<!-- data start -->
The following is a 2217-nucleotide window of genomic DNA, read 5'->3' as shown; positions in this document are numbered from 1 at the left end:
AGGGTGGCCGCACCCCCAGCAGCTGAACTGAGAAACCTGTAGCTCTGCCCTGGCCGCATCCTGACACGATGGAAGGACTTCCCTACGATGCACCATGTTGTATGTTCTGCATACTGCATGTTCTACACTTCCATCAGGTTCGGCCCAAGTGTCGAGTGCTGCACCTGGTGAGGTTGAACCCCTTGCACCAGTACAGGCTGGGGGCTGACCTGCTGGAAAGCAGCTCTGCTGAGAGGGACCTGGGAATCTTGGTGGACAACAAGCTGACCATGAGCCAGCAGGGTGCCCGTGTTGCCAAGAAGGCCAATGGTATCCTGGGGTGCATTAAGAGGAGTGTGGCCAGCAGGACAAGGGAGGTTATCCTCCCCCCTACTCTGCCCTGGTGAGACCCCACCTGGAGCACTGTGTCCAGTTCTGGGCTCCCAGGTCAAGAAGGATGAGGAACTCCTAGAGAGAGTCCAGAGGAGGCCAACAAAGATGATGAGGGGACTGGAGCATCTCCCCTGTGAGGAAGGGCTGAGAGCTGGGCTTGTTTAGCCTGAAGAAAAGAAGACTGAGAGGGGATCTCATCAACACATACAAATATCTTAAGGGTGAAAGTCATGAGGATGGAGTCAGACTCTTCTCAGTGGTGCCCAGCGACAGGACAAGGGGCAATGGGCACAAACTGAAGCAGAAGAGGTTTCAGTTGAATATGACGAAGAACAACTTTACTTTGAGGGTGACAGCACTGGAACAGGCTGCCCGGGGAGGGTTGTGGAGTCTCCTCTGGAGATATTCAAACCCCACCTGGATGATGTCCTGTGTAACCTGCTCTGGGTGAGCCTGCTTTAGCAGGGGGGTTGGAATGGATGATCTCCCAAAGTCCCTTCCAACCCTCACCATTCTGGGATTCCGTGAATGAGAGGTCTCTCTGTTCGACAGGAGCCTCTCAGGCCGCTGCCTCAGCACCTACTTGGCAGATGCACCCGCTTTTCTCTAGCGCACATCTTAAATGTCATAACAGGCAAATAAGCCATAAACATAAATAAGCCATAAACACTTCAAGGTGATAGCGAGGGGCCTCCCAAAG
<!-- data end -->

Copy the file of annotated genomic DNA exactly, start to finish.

The following is a 2217-nucleotide window of genomic DNA, read 5'->3' as shown; positions in this document are numbered from 1 at the left end:
AGGGTGGCCGCACCCCCAGCAGCTGAACTGAGAAACCTGTAGCTCTGCCCTGGCCGCATCCTGACACGATGGAAGGACTTCCCTACGATGCACCATGTTGTATGTTCTGCATACTGCATGTTCTACACTTCCATCAGGTTCGGCCCAAGTGTCGAGTGCTGCACCTGGTGAGGTTGAACCCCTTGCACCAGTACAGGCTGGGGGCTGACCTGCTGGAAAGCAGCTCTGCTGAGAGGGACCTGGGAATCTTGGTGGACAACAAGCTGACCATGAGCCAGCAGGGTGCCCGTGTTGCCAAGAAGGCCAATGGTATCCTGGGGTGCATTAAGAGGAGTGTGGCCAGCAGGACAAGGGAGGTTATCCTCCCCCCTACTCTGCCCTGGTGAGACCCCACCTGGAGCACTGTGTCCAGTTCTGGGCTCCCAGGTCAAGAAGGATGAGGAACTCCTAGAGAGAGTCCAGAGGAGGCCAACAAAGATGATGAGGGGACTGGAGCATCTCCCCTGTGAGGAAGGGCTGAGAGCTGGGCTTGTTTAGCCTGAAGAAAAGAAGACTGAGAGGGGATCTCATCAACACATACAAATATCTTAAGGGTGAAAGTCATGAGGATGGAGTCAGACTCTTCTCAGTGGTGCCCAGCGACAGGACAAGGGGCAATGGGCACAAACTGAAGCAGAAGAGGTTTCAGTTGAATATGACGAAGAACAACTTTACTTTGAGGGTGACAGCACTGGAACAGGCTGCCCGGGGAGGGTTGTGGAGTCTCCTCTGGAGATATTCAAACCCCACCTGGATGATGTCCTGTGTAACCTGCTCTGGGTGAGCCTGCTTTAGCAGGGGGGTTGGAATGGATGATCTCCCAAAGTCCCTTCCAACCCTCACCATTCTGGGATTCCGTGAATGAGAGGTCTCTCTGTTCGACAGGAGCCTCTCAGGCCGCTGCCTCAGCACCTACTTGGCAGATGCACCCGCTTTTCTCTAGCGCACATCTTAAATGTCATAACAGGCAAATAAGCCATAAACATAAATAAGCCATAAACACTTCAAGGTGATAGCGAGGGGCCTCCCAAAG